John Stegeman, PDT Sports Editor
April 26, 2013
Ryan Scott Ottney
PDT Staff Writer
When sisters Danielle Morgan and Kelly Wheeler, of Pike County, crossed the finish line at 2013 Boston Marathon in 3:38 time, they knew it was a day they would always remember. They had no idea then that so would the rest of the world.
After finishing the Columbus Marathon in 3:30 time, Morgan, of Waverly, and Wheeler, of Piketon, qualified to compete in the 2013 Boston Marathon and decided it would be a fun experience.
“It’s a once in a lifetime opportunity,” Morgan said.
At the 117th Annual Boston Marathon on April 15, the sisters completed triumphantly with a time of 3:38. They were only about a block-and-a-half away when the bombs exploded 45 minutes later on Boylston Street. Three people were killed and nearly 300 were injured.
Morgan said they didn’t think much about it at first.
“We had just met up with my mom and my brother-in-law, and we had just started talking to them a little bit when we heard the two explosions. The people around us, nobody really …. I mean, your first thought is not that it’s a bomb. I kind of thought construction, maybe, and it was like the echoes of the buildings around it. It was so loud,” she said.
Morgan said people watching the news at home knew about the bomb before a lot of people who were actually at the marathon. She said they didn’t know what was going on until her grandparents called.
“Mom was the one that talked to gran and grandpa,” Wheeler said. “You’d have to know my grandparents. They don’t get too worked up about much of anything. So when grandpa calls and is freaking out, we knew it was really bad.”
The sisters were walking to the subway to go back to their hotel, but the tunnels were closed after the bombings.
“No one knew where the bombers went, and we started hearing these rumors that there were possibly other bombs planted. That’s when I got concerned,” Wheeler said.
They were walking through the streets of Boston when someone asked if they needed help, and pointed them to safe site where they were put onto a bus. The bus was taking everybody, Morgan said, just to move people away from the area. It took nearly two hours after the explosion before they returned to their hotel. They had already planned to go home immediately after the marathon, and their car was packed and waiting for them when they arrived at their hotel.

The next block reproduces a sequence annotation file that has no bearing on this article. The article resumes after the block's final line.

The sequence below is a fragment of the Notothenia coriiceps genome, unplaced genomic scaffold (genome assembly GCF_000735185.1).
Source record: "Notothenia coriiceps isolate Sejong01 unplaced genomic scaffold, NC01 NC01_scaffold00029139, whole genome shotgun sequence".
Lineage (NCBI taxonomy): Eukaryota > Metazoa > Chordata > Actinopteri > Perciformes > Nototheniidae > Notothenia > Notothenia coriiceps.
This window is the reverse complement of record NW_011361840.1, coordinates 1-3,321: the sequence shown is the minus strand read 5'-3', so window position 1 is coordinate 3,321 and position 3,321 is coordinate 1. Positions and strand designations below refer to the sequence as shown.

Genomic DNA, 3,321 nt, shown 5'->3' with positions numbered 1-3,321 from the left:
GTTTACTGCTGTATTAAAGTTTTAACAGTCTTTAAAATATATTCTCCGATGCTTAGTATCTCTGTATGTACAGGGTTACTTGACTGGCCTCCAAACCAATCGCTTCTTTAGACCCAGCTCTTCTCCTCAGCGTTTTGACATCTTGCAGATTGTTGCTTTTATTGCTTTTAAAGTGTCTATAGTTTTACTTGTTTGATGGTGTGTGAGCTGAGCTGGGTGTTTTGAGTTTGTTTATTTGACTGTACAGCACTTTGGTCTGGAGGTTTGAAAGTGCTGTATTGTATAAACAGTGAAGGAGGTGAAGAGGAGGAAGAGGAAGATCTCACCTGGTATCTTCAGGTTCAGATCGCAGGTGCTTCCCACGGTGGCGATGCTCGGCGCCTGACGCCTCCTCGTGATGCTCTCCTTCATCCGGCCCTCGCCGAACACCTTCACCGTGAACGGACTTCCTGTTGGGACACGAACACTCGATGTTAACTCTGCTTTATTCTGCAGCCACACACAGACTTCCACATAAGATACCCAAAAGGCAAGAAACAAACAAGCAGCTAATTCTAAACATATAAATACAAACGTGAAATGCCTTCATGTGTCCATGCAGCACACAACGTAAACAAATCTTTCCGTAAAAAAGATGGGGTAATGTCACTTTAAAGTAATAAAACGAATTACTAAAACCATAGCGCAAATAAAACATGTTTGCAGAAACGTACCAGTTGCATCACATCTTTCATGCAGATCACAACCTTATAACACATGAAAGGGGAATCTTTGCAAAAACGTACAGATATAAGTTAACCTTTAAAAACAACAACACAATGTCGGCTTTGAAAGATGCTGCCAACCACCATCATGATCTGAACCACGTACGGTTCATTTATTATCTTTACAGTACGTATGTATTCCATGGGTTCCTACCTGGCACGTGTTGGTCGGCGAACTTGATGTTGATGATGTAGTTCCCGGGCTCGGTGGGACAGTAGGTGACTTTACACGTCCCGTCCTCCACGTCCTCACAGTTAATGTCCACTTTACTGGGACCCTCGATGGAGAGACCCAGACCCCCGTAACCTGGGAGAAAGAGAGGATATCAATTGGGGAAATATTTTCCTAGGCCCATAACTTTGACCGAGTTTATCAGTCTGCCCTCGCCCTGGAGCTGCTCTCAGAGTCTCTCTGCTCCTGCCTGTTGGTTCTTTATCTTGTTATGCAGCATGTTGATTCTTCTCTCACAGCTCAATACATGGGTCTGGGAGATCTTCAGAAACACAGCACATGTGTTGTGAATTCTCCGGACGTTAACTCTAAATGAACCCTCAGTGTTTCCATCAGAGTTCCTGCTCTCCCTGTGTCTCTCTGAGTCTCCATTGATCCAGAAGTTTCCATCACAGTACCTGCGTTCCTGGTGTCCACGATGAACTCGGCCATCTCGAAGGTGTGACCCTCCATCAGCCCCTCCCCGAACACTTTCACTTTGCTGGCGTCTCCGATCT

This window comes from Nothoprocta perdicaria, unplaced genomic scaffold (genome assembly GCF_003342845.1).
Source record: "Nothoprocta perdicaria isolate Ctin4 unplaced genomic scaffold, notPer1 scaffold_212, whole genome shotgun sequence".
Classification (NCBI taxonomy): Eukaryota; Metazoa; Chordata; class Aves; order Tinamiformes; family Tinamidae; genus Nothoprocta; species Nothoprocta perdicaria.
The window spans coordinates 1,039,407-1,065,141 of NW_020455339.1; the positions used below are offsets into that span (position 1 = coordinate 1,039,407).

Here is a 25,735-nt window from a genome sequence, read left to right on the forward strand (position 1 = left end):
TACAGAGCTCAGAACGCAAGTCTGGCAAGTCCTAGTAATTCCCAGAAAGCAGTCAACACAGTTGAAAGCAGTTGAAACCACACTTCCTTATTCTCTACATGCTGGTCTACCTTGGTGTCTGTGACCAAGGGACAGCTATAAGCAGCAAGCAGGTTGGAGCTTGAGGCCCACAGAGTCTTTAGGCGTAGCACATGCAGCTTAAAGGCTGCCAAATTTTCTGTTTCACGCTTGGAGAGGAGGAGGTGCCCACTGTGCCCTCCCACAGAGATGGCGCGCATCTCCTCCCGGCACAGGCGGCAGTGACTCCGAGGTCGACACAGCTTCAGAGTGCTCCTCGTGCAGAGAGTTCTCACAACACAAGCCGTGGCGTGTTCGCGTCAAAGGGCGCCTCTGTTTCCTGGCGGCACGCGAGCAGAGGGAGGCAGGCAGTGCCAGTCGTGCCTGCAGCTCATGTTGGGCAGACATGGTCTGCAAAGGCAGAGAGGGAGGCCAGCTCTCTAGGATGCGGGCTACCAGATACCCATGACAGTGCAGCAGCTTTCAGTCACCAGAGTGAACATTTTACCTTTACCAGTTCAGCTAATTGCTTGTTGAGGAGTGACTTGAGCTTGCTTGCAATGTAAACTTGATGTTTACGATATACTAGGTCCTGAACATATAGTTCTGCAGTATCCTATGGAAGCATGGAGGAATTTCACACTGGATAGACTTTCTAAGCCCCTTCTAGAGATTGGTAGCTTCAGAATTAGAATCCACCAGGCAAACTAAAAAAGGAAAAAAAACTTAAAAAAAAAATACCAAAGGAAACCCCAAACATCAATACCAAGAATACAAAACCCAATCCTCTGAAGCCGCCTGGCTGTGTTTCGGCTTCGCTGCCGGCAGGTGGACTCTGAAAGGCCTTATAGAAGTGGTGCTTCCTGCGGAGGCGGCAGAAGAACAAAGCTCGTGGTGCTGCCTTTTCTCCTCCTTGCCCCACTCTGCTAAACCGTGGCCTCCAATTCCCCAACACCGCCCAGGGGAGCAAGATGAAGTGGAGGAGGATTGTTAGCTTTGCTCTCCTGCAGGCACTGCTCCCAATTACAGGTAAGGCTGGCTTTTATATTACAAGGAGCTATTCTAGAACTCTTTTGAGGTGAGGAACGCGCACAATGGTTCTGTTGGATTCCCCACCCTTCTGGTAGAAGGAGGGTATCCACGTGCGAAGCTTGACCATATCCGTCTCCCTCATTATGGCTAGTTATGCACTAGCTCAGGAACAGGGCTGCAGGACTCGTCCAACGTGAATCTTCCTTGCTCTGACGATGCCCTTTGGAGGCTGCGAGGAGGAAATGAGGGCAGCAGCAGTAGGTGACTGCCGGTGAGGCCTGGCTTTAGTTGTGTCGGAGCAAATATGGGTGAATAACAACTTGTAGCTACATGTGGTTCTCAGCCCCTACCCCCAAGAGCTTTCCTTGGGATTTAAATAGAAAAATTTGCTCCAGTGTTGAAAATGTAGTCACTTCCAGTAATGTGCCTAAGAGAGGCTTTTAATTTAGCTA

Morgan said she isn’t sure she ever wants to try the Boston Marathon again — but not because of the explosions. She said it was just so difficult to finish.
“I don’t feel like it tainted the experience. I really enjoyed the race, and I do hate that this happened, but it was still a really good time,” Morgan said. “I think because I didn’t see any of the aftermath and because I didn’t experience firsthand what had happened — I literally heard the noise. What happened was horrendous, but I feel like it’s hard for me to grasp because I didn’t see all of it.”
Her sister, Kelly, says things could have been a lot worse for them.
“When I see that bomb go off (on the news), I think, ‘Oh my gosh, I went right by there 50 minutes ago and they could have just as easily planted them when I went by’,” Wheeler said. “Whenever I see the video of it, my heart just sinks because if we had stopped — and there was more than one time when I thought ‘I cannot finish this race’ — if we had given up or stopped and started walking and we crossed the finish line at that time, my mom and husband were standing near where that first bomb had gone off and they could have just as easily been standing there as those people.”
Despite the experience, Wheeler said she will not let this stop her from running in the marathon again, if she ever has another chance.
Ryan Scott Ottney may be reached at 740-353-3101, ext. 287, or firstname.lastname@example.org. For breaking news, follow Ryan on Twitter @PDTwriter.